| writing (use StringBuilder for some, string for some), GC bloating with
| string objects to be collected (it still takes some time to get rid of
3000
| string objects, even when the VM/GC has specialized handling for them),
need
| for unsafe keyword for very fast string handling (and in some cases the
only
| one), duplicating string objects even when the resulting string is for
| reading only. Reallocations go up and so does the heap fragmentation (even
| with HFH). Ok, mutable strings do also reallocs but maybe a little less
| (statistically).
|
| Am I just not thinking hard enough to see the obvious (?) benefits that
the
| designers did see (and they do understand a whole a lot more than me)?
|
| I've read a very few research papers and documents about immutable strings
| from many universities, R&D labs, but still I'm not convinced. A copy on
| change string would be the best, but hardly doable.
| But immutable?
|
| Please, can anyone sheer some light here?
|
| Thanks
|
| MFX
|
Jun 5 '07 #5
Hi Jim,

thanks for your comments. See inline mine.

"Jim Anderson" <anderson_jim at Excite DotComha scritto nel messaggio
news:C3**********************************@microsof t.com...
First of all, if you are counting 1.1 and 3.5 as releases, wouldn't 3.5 be
the fifth release (1.0, 1.1, 2.0, 3.0, 3.5)?
Well, I have a tendency to not consider .NET 1.0 a release but more like a
beta. :-)
I'd say performance of memory management is the reason for immutable
strings.
If they weren't immutable, every time a string changed, memory would
have to be rearranged to allocate the new size of the string and addresses
updated. Very ugly.
Not every time, on the contrary. If I have a mutable string "HELLO WORLD!!"
and cut out the last !! (string.left()), the string behaves like
StringBuilder; no reallocs/allocs at all.
With immutable string, at one time, I would have both HELLO WORLD!! and
HELLO WORLD in the memory (for a very short time, granted, but still).
With immutable strings, if a string is changed, the
string is just placed in a new location in memory and old location is
released. No other memory need be affected. This is much cleaner.
Well, that happens with mutable strings too, but only if the new length >
current length.
It will happen every time with immutable strings. I'd say the performance
would be better
with mutable strings since at least some reallocs would not happen at all.

Jim Anderson, MCSD
Consultant
Columbus, Ohio
"InDepth" wrote:
>Now that .NET is at it's fourth release (3.5 is coming soon), my very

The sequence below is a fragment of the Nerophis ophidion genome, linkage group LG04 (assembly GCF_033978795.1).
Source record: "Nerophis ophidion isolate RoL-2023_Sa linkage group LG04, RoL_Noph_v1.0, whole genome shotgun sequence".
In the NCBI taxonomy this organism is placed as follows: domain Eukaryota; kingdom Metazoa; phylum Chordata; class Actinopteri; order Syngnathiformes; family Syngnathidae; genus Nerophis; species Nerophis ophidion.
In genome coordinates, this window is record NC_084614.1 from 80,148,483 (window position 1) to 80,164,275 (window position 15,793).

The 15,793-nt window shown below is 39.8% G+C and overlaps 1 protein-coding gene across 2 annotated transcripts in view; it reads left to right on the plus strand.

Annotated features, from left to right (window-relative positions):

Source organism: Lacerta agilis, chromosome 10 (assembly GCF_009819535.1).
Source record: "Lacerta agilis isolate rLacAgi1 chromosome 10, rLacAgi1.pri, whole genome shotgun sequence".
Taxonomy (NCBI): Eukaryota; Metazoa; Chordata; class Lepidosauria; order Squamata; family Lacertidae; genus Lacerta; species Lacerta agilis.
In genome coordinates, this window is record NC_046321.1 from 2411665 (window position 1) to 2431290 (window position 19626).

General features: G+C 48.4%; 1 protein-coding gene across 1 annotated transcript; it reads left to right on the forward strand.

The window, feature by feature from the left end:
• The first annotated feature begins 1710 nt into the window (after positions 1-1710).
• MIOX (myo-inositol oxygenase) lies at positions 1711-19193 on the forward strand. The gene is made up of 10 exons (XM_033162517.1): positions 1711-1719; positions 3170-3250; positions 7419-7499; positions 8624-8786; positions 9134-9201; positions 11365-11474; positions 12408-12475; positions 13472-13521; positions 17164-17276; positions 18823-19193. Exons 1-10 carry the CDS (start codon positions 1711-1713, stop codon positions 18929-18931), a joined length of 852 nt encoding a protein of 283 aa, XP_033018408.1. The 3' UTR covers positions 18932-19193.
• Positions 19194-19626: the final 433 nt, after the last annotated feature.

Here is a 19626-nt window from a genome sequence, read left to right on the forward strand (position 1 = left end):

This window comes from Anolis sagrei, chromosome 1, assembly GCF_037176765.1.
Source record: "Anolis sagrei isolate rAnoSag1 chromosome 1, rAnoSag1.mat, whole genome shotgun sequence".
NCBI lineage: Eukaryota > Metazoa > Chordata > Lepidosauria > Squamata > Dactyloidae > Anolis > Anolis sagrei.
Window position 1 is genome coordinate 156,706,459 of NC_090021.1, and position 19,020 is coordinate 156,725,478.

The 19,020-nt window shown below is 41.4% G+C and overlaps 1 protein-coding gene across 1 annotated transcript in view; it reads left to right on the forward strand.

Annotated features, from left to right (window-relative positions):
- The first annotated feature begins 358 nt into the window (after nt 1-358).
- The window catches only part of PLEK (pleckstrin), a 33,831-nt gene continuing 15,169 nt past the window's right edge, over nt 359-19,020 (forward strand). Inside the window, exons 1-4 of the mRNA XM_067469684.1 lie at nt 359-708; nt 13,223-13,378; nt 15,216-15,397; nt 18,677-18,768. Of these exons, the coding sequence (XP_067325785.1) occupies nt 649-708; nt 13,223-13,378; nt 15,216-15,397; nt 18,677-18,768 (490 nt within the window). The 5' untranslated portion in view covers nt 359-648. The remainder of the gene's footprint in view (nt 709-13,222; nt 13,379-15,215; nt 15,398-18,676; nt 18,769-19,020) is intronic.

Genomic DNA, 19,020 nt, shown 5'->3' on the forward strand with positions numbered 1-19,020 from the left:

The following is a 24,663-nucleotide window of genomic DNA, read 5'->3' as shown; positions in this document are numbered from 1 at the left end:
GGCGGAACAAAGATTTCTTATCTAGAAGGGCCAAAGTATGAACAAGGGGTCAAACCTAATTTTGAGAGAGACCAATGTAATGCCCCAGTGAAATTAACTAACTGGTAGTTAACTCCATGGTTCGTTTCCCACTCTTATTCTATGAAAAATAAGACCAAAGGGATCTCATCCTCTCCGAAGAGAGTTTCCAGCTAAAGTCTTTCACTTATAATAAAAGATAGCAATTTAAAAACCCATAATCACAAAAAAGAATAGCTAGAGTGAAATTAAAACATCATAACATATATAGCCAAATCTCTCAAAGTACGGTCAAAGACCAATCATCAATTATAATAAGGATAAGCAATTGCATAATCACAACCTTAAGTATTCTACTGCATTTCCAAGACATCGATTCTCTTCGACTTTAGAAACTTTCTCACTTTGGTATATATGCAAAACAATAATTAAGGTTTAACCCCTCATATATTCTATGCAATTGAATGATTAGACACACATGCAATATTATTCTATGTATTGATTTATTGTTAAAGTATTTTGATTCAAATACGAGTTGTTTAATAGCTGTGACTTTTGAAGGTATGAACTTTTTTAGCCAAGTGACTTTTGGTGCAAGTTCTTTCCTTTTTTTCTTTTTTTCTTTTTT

humble
question to the gurus is:

"What have we won with the decision to have string objects immutable? Or
did
we won?"

Ok. It's a broad, and maybe a very silly question to ask, but still.
I mean, what good has it brought to us? What advantages immutable strings
have against mutable ones?

I'see some negative things, like special cases in VM, more difficult code
writing (use StringBuilder for some, string for some), GC bloating with
string objects to be collected (it still takes some time to get rid of
3000
string objects, even when the VM/GC has specialized handling for them),
need
for unsafe keyword for very fast string handling (and in some cases the
only
one), duplicating string objects even when the resulting string is for
reading only. Reallocations go up and so does the heap fragmentation
(even
with HFH). Ok, mutable strings do also reallocs but maybe a little less
(statistically).

Am I just not thinking hard enough to see the obvious (?) benefits that
the
designers did see (and they do understand a whole a lot more than me)?

I've read a very few research papers and documents about immutable
strings
from many universities, R&D labs, but still I'm not convinced. A copy on
change string would be the best, but hardly doable.
But immutable?

Please, can anyone sheer some light here?

Thanks

MFX

Jun 6 '07 #6
The main point re performance is that if the string is mutable, then
any secure code must either lock the string in some way, or take a
local copy, before working on it (even if just reading). Otherwise
there are some very fun things that threaded code can do to stomp all
over eachother. Most of the time, code is just handing an existing
string around - so immutable code needs to do nothing to be very
performant; but if it could change while you were looking at it? This
means you simply can't trust the string as a primative-like object,
and need to treat it as you might a collection. Massive overhead.

Marc
Jun 6 '07 #7
Hi Jon!

Thanks for comments.. please see inline.

"Jon Skeet [C# MVP]" <sk***@pobox.comha scritto nel messaggio
news:MP*********************@msnews.microsoft.com. ..
InDepth <in*********@hotmail.comwrote:
>Now that .NET is at it's fourth release (3.5 is coming soon), my very
humble
question to the gurus is:

"What have we won with the decision to have string objects immutable? Or
did
we won?"

We have won:
1) We don't need to worry about whether something else is going to
modify the string. This is the biggest win by far.
Unless you have some unsafe functions you don't know you are using (maybe in
some component somewhere), like:
static unsafe void ModifyString(string YourImmutableString)
{
fixed (char* ptr = YourImmutableString)
{
*ptr = 'A'; // WasYourImmutableString
}

}

Ok. This is not pure .NET like, but even BCL uses heavly unsafe string
handling.

I haven't seen that the mutability has never been a big problem in any
lanugage, C/C++ (no real "strings" here, but add STL in it), smalltalk,
delphi,ada and others. How did it come a "problem" for .NET?